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Home Courts By County El Paso County Problem Solving Courts
Problem Solving Courts
History and Overview

History and Overview

Problem-solving courts can also be known as specialty, treatment, collaborative, or accountability courts, and can be criminal or non-criminal courts for adults, children and families.  The information in this section will primarily focus on our Criminal Problem Solving Courts (Adult Criminal Drug Court, Healthy Engaged and Sober Living  Court, Veteran Trauma Court, Domestic Violence Court and Driving Under the Influence Court). The Adult Criminal Drug Court and Healthy Engaged & Living Sober Court share a joint referral process under the collective name of Recovery Court.  Information about our other non-criminal Problem Solving Courts can be found under their direct link (Child Support Court – Responsible Parent Program and Family Treatment Drug Court).

Problem-solving courts were developed in the 1990s as an innovative response to address specific needs and problems of offenders that were not or could not be adequately addressed in traditional courts, such as addiction, mental illness, and domestic violence. Problem-solving courts seek to promote outcomes that will benefit not only the offender but the victim and society as well.

This model of justice seeks to strike a balance between several points of tension:

  • therapeutic vs. retributive goals of justice
  • the needs of victims vs. the rights of the offender
  • the need to rehabilitate offenders vs the need to protect the public

Problem-solving court models have been shown by a growing body of research to be an effective means of reducing substance abuse, managing mental illness, and increasing the likelihood that people will remain in recovery and reintegrate into their communities as productive and contributing members.  Studies of established programs also demonstrate that they reduce jail and prison costs.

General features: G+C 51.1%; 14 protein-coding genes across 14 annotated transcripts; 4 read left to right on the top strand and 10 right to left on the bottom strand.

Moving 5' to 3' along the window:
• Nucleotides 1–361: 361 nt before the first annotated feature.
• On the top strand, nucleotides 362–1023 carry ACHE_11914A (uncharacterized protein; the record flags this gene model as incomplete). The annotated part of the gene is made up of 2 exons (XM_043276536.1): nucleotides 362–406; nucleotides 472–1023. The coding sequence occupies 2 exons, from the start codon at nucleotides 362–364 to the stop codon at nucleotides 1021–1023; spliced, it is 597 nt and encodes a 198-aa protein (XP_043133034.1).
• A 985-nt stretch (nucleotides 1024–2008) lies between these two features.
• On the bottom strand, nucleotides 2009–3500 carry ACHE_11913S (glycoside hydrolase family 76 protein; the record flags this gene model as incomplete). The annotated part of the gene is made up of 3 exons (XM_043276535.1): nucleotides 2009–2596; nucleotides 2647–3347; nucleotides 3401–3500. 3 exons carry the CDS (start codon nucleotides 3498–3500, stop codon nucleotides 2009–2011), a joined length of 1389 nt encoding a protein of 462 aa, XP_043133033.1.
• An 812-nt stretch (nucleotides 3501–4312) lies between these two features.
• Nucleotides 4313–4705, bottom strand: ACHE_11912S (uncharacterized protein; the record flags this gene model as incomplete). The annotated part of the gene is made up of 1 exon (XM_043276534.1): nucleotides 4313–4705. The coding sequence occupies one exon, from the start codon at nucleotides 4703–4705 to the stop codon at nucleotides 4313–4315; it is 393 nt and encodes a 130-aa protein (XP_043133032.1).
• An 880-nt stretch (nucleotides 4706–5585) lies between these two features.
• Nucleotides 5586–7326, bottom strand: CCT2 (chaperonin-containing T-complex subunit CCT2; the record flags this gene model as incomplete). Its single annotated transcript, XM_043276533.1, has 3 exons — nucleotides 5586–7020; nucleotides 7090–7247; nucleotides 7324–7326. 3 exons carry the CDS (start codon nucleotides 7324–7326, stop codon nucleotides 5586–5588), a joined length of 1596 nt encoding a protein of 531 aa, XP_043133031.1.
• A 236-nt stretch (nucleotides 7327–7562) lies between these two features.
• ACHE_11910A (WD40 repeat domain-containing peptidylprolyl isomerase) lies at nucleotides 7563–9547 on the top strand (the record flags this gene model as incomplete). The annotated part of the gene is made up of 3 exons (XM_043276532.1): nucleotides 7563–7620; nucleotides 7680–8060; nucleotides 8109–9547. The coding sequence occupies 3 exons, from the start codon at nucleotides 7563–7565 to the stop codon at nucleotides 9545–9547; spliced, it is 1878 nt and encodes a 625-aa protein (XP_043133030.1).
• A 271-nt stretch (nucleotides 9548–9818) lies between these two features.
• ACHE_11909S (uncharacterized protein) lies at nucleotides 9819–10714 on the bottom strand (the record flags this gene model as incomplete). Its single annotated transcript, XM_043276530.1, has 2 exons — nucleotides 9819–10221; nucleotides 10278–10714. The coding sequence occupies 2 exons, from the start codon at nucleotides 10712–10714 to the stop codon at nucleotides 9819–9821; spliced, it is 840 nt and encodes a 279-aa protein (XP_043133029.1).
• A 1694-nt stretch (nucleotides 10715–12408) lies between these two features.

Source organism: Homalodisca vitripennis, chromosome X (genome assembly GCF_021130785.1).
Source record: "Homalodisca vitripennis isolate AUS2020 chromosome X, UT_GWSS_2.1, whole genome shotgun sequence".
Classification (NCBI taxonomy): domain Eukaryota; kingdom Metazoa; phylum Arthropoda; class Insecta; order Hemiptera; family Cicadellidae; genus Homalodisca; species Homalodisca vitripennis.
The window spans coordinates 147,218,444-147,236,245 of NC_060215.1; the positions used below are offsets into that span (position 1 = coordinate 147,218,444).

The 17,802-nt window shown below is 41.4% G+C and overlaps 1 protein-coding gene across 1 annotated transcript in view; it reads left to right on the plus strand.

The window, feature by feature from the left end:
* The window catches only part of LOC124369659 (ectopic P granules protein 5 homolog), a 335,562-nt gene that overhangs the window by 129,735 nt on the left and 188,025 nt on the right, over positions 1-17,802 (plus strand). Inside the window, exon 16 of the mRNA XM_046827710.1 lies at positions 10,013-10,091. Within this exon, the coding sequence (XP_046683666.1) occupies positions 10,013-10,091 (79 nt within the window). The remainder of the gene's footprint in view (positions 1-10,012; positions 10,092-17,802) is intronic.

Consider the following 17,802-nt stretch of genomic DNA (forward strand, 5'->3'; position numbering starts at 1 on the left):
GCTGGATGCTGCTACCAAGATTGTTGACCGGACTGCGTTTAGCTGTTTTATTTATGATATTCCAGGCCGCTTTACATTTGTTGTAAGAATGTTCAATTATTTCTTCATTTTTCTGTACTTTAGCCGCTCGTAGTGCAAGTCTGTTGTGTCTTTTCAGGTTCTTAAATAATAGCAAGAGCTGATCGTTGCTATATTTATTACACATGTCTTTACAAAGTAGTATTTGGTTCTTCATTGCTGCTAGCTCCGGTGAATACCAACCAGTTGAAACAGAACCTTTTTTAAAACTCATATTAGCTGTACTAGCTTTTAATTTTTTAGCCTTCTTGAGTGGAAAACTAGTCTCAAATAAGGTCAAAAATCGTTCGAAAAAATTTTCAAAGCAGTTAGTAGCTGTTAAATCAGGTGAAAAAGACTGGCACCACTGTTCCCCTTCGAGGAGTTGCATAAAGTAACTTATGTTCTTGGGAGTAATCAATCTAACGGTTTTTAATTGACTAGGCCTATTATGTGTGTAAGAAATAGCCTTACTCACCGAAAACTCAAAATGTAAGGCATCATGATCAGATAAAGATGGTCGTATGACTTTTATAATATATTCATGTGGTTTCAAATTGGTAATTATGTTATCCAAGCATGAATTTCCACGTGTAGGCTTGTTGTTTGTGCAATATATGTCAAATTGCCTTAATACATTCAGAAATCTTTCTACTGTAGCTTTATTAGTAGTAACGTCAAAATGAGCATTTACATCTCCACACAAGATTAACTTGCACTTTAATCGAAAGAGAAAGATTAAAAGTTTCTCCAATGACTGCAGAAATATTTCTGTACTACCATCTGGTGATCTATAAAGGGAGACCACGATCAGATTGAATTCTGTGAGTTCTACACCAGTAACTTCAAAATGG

The first drug court in Colorado began in Denver in 1994.  In recent years, many other jurisdictions in Colorado have joined the problem-solving court movement in earnest and have expanded the traditional target populations to address military/veteran issues, youth offenders, child support enforcement, trauma, dependency & neglect cases, and City/Community issues.  As of February 2016, there are 77 problem-solving courts in operation in 22 judicial districts in the State of Colorado.

Here in the 4th Judicial District (El Paso and Teller Counties) we have six problem-solving courts.  You may click on the following webpage links to read more about them.

In general, problem-solving courts share some common elements:

  • Evidence Based Practices.  Problem-solving courts adopt practices that have been tested in the real world and proven by extensive research to be effective.
  • Focus on Outcomes.  Problem-solving courts are designed to provide positive case outcomes for victims, society, and the offender (e.g., reducing recidivism or creating safer communities).
  • Judicial Involvement.  Judges take a more hands-on approach to addressing problems and changing behaviors of defendants.
  • Collaboration.  Problem-solving courts work with external parties to achieve certain goals (e.g., developing partnerships with mental health providers).
  • Non-traditional Roles.  These courts and their personnel take on roles or processes not common in traditional courts.  For example, some problem-solving courts are less adversarial than traditional criminal justice processing.
  • Screening and Assessment.  Use of research based screening and assessment tools to identify appropriate individuals for the court is common.


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